Tuesday, July 14, 2015

Reduce Process Downtime With Device Protection

The list of possible events or conditions that can crash your process is immense. Fortunately, most of the possible occurrences are tagged with extremely low probabilities that allow us to sleep at night without worrying about impending disaster. However, we are engineers and industrial process operators. We are supposed to make sure everything keeps flowing smoothly. Here is a small part of your world that can be made more secure with some practical consideration.

Oil and Gas Industry Installation
Oil and Gas Industry Installation
Industrial processes require two very basic elements, measurement and control. The instruments used to measure process variables and the control devices employed to change them must be kept in operation, in many cases, all the time. You invest time to research available products, searching for the right materials of construction, signal output, accuracy, and a whole range of other attributes that will make your selection perfectly suited to the process requirements. This technical selection process is an essential part of the process design and implementation. What other aspects of your measurement and control hardware may play an important part in maintaining process uptime?

Give some consideration to the conditions or events that might take a particular instrument or control device out of action. With the application of imagination and good judgement, combined with some help from an experienced application engineer, you can develop additional items to incorporate into the design and installation of your process measurement and control elements. Here are some basics to get you started.

What is the security exposure for your device?

Not considered so much in the past, thinking about how someone without the best interests of your organization in mind might create havoc should be part of your general assessment of each installation. Fully understanding the access pathways, physical or otherwise, to your instruments and controls is necessary to thwart unauthorized tinkering or malicious mischief.

What are the real extremes of weather conditions occurring at the device’s physical location?

Data on the weather for every industrialized country, and some that are not so industrialized, is freely available. Check it out. Forget about the average range of conditions. Look for conditions that occur once in a hundred years or more. A small hardening of your installation might provide the needed capacity or strength to withstand the worst weather in a hundred years. Challenge your device vendors with these weather conditions. It might leave your process the only one standing after that freak storm.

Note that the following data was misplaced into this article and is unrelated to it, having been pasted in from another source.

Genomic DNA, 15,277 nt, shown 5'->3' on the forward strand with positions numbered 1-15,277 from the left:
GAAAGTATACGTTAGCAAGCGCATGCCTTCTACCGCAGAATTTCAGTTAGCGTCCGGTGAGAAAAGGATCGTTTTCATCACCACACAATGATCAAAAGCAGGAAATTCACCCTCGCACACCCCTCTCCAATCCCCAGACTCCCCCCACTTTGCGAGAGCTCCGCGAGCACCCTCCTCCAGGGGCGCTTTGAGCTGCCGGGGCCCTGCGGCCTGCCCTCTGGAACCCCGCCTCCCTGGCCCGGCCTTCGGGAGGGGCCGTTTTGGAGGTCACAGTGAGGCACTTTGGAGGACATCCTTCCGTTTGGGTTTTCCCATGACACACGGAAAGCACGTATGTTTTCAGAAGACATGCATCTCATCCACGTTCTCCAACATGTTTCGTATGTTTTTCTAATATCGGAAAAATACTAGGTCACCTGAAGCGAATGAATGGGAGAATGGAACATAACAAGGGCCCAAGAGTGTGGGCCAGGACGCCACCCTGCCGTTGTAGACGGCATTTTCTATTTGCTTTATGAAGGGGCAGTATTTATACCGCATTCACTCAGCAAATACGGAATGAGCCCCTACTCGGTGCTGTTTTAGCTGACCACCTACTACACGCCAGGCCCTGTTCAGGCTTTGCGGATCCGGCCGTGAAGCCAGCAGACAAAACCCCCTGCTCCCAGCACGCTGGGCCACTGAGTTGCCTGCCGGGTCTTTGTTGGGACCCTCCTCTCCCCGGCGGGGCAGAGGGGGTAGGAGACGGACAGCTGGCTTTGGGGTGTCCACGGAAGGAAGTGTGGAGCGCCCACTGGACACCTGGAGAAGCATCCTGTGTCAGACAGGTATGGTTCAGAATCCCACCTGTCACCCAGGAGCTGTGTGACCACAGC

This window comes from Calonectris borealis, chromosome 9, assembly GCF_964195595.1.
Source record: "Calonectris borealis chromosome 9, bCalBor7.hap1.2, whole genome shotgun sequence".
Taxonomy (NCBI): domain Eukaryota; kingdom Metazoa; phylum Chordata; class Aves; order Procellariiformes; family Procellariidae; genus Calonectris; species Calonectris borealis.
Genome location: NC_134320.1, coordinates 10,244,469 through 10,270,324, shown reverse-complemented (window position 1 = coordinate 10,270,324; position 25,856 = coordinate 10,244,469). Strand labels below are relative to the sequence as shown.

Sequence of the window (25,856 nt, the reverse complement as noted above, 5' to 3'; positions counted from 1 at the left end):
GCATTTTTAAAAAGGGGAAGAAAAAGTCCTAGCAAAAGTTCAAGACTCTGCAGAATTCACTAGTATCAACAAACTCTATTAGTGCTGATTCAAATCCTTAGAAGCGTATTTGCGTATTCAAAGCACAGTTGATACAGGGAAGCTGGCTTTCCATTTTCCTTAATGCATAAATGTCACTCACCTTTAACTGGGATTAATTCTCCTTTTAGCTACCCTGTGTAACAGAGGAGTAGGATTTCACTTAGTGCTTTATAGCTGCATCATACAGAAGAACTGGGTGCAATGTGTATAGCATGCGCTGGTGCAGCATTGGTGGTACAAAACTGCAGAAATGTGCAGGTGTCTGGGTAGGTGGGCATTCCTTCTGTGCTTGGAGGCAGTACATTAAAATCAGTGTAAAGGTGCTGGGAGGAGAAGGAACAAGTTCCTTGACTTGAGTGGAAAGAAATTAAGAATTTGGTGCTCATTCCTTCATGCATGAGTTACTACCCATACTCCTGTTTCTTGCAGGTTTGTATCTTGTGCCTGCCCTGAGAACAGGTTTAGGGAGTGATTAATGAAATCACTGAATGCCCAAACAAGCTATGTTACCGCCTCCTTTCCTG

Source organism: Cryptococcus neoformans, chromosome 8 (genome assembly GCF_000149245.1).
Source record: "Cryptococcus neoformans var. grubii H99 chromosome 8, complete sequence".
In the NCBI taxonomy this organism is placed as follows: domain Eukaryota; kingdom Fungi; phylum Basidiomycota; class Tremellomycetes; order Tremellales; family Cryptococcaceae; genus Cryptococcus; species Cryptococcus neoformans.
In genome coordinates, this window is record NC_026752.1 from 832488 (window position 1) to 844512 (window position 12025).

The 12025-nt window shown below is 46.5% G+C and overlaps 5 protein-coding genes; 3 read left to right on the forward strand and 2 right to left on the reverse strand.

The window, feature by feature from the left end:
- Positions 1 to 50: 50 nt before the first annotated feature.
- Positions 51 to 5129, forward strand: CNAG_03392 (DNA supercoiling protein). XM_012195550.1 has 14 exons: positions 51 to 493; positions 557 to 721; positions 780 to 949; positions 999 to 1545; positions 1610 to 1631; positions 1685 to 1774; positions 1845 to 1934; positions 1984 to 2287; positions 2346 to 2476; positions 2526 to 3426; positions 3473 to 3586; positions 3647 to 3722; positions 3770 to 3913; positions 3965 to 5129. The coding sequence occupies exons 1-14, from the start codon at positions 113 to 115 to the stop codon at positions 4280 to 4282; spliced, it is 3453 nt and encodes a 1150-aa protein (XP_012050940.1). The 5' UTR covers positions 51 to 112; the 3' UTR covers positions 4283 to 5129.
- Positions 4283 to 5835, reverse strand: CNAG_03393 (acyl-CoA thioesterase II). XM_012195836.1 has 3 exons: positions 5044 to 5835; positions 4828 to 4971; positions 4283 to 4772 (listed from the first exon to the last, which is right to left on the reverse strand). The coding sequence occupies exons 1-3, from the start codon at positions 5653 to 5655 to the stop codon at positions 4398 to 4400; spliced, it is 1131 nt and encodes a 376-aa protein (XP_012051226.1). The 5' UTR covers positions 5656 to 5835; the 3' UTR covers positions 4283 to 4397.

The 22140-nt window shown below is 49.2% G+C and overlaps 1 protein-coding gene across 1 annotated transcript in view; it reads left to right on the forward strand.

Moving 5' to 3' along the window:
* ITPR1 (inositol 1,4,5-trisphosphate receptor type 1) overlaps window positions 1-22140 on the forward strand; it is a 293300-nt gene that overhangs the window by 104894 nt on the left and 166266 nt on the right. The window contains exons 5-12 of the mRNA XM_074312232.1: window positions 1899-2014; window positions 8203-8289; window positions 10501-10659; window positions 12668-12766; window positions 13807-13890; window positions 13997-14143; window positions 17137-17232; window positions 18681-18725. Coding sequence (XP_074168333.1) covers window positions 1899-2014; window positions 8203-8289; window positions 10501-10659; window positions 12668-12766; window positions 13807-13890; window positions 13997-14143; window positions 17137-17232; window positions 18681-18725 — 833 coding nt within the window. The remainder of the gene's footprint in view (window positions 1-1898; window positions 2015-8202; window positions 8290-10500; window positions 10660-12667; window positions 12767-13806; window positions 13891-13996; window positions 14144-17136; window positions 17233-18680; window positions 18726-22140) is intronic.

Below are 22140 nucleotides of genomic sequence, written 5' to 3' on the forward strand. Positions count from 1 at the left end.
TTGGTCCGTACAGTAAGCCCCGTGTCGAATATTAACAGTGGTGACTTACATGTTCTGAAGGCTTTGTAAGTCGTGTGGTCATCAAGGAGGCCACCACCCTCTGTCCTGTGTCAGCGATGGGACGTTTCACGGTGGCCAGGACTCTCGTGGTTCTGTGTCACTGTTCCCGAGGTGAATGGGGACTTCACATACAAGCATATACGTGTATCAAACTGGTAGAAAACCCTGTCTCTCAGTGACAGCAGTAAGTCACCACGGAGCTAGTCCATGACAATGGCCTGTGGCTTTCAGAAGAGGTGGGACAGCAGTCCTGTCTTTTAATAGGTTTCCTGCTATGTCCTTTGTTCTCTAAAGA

What extreme conditions may be generated by the process that could lead to device damage or deterioration?

The normal process conditions are generally known. Consider, though, the instantaneous or short duration occurrences that, while associated with normal operation, may have an adverse impact on installed measurement and control devices. What happens when elements start or stop, open or close? Are there malfunctions of one device that could snowball into a string of failures of other devices?

process measurement instruments
Process Measurement Instruments
What are the physical contact hazards where the device is installed?

Measurement and control equipment needs to be provided with personnel access for maintenance, repair, even real-time observation in some cases. Along with human access comes the wide array of misbehaviors of which we are all capable. There is not one of us that has not tripped and fallen, dropped something, or bumped into something with undesirable results. Plan for contact with people and the things they may carry around your plant or installation. Locate sensitive gear away from major traffic areas and provide protection from unplanned contact with people, dollies, carts, tools, boxes and anything else that may pass through the area.

Are your devices and equipment protected from moisture?

Electronics are an integral part of modern industrial measurement and control equipment. Electronic devices will be damaged or destroyed by exposure to excessive levels of moisture. Moisture exists everywhere in our environment, primarily as vapor or liquid. The ability of moisture to find its way into unprotected enclosures is well known, and you should take precautions to prevent its entry and accumulation in your devices.
Protecting your installed process measurement and control equipment is an investment that pays dividends in process uptime and reduced repair effort and cost. It is challenging to think of all possible hazards, so consult an experienced engineering sales team and tap into their field experience to make your project as good as it can be.